We recently asked local businesses what the biggest challenges they expect to face over the next six months are. * The results are in and we must admit to being somewhat surprised by some of the answers. However, it will come as no surprise that 50% of respondents stated that it was the uncertainty over the Coronavirus pandemic that is causing them the most concern.
The Coronavirus has been a major knock back for many businesses in the Sheffield City Region (SCR). We are sure that there cannot be one businessperson that has not been affected. However, many are saying that it’s not necessarily the virus itself that’s the issue but the confusion and uncertainty surrounding it. And we can understand why.
Central government has dithered and been too general over what measures need introducing and when, while Sheffield’s director of public health, Greg Fell, reminded us that although more businesses can now re-open, we are still not out of the woods, and safety measures are still very much in place.
This is something that is also reiterated by South Yorkshire mayor Dan Jarvis, who confirmed that the county is above the national average for Covid-19 infections and we must not become complacent.
This is despite the UK starting to regain many aspects of normal life.
In addition, since August 1st, the government has been encouraging employees to return to working in the office rather than from home providing that safety measures, such as wearing a face mask when in close proximity to others, and remaining 1 metre apart, are adhered to.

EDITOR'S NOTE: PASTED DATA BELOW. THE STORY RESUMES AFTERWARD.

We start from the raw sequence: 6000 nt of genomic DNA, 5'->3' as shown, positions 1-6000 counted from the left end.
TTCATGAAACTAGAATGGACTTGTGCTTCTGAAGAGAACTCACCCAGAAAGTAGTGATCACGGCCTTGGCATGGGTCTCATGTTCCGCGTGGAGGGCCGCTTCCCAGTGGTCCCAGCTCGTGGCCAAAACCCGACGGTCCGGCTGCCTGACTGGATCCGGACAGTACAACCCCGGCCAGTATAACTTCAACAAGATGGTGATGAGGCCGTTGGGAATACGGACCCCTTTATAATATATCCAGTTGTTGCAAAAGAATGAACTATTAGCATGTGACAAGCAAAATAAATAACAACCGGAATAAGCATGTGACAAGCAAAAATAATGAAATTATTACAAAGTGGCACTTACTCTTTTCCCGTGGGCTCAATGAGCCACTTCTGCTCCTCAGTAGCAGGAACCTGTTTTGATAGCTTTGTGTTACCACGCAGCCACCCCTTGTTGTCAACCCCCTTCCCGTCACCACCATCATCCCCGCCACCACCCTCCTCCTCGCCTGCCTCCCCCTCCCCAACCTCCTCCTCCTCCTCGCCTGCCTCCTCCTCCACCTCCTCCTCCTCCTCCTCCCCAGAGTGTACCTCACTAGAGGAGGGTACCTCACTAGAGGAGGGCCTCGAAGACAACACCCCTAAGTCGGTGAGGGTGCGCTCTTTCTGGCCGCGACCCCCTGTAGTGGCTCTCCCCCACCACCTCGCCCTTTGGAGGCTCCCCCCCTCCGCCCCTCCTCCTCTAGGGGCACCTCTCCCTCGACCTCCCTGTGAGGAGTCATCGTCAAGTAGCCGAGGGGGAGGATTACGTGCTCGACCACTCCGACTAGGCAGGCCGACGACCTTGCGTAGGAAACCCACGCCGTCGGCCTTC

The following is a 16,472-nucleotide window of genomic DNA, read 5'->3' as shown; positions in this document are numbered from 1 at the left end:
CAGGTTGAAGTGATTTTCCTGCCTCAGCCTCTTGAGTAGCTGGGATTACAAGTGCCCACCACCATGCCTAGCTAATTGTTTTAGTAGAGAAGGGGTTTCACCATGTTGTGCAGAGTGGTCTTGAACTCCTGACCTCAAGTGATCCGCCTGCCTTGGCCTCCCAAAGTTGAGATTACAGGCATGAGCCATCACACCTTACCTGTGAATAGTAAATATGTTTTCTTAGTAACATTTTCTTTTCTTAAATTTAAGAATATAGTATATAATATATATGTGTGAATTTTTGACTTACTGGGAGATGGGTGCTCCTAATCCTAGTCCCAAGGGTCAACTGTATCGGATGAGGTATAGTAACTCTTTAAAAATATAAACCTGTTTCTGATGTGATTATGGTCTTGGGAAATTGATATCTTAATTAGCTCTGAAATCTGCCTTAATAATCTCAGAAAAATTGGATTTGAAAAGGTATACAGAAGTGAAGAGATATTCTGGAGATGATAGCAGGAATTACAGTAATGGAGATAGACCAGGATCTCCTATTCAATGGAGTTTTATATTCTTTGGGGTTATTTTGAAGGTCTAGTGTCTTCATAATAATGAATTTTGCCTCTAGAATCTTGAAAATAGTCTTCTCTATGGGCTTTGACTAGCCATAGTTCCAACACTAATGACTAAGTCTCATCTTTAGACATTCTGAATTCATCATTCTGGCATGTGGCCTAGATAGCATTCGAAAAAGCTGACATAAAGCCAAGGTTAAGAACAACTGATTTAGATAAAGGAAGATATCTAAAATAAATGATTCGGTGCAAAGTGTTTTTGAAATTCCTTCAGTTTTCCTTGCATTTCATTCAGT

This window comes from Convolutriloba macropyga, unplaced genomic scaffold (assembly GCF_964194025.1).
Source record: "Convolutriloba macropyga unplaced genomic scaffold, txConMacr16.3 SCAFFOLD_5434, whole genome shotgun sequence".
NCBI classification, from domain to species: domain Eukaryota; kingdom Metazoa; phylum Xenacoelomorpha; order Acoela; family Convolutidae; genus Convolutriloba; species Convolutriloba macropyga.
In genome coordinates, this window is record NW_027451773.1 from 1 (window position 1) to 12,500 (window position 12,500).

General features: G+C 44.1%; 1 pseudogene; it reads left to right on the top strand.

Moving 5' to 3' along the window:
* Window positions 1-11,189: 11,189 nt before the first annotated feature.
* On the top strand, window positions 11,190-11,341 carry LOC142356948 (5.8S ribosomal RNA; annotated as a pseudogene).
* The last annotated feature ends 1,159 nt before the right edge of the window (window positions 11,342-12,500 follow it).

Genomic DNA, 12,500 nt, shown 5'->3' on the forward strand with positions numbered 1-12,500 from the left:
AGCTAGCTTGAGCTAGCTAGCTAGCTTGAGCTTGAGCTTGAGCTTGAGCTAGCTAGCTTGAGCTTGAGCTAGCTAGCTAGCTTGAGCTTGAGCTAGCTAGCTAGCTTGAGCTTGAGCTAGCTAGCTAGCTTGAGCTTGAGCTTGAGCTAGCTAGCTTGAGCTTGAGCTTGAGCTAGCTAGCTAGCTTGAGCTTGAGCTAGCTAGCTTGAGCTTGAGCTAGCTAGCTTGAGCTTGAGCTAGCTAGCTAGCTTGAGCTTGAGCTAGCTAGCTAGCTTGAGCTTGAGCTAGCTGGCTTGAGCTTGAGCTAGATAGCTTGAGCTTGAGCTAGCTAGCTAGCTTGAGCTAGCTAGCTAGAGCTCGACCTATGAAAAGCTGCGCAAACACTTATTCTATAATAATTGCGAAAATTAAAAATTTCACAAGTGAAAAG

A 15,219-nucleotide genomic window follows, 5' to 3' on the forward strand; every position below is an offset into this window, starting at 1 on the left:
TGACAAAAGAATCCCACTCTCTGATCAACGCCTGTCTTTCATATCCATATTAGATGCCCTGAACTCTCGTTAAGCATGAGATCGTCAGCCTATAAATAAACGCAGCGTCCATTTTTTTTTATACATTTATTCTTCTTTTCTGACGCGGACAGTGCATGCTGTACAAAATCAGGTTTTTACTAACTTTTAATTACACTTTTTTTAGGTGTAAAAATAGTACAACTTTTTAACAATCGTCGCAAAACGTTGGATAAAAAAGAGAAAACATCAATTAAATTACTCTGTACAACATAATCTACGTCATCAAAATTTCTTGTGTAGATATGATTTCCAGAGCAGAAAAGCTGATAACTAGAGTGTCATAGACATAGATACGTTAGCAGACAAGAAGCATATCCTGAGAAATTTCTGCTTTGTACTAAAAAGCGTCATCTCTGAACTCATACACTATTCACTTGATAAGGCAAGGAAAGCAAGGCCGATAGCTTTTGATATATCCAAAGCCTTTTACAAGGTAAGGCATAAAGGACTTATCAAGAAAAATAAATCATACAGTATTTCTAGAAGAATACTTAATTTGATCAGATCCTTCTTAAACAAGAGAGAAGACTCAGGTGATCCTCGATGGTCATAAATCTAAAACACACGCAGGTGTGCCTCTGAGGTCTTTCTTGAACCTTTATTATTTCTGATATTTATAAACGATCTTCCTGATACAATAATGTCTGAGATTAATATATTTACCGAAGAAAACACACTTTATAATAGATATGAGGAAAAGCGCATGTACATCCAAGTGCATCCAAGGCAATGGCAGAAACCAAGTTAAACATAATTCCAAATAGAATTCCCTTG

According to Greg Fell, most businesses in the SCR have well-prepared plans for dealing with the virus. This includes staff self-isolation, individual testing, and regular deep cleaning of work premises.
The end of the office?
It will be interesting to see how much of this is enacted, especially when a recent BBC poll found that 50 of the biggest UK employers have no immediate plans to return to full time in-office working. Facebook recently announced that their staff would not be returning until next July.
One of the reasons given was a lack of space to accommodate all the social distancing measures and the flexibility offered by home working. Indeed, we are aware of several local, smaller businesses who intend giving up office life full time and continue working from home. Once again, it will be intriguing to see if this will be a continuing trend.
We have already seen a significant change to the normally bustling city centre. There are fewer office workers using nearby shops and restaurants, and a proliferation of ‘closing down’ signs. Worryingly, a recent report by Ask Traders said that Sheffield ranked sixth out of the top 20 ‘at risk’ High Streets in the UK.
Public transport has also been hit by both furlough and home working. At the height of the lockdown, buses and trams were carrying just 10% of the usual number, and even now, according to SYPTE, it’s only 30% of usual patronage as the government urges us to avoid public transport.
Is this sounding the death knell of the office workplace and the city centre?
Although Covid-19 has been a real challenge for us all, there will no doubt be difficulties in convincing workers to get back to commuting, travelling on public transport and sharing office space with mask wearing colleagues. We are, however, encouraged that both central and local government have stepped in to support local business.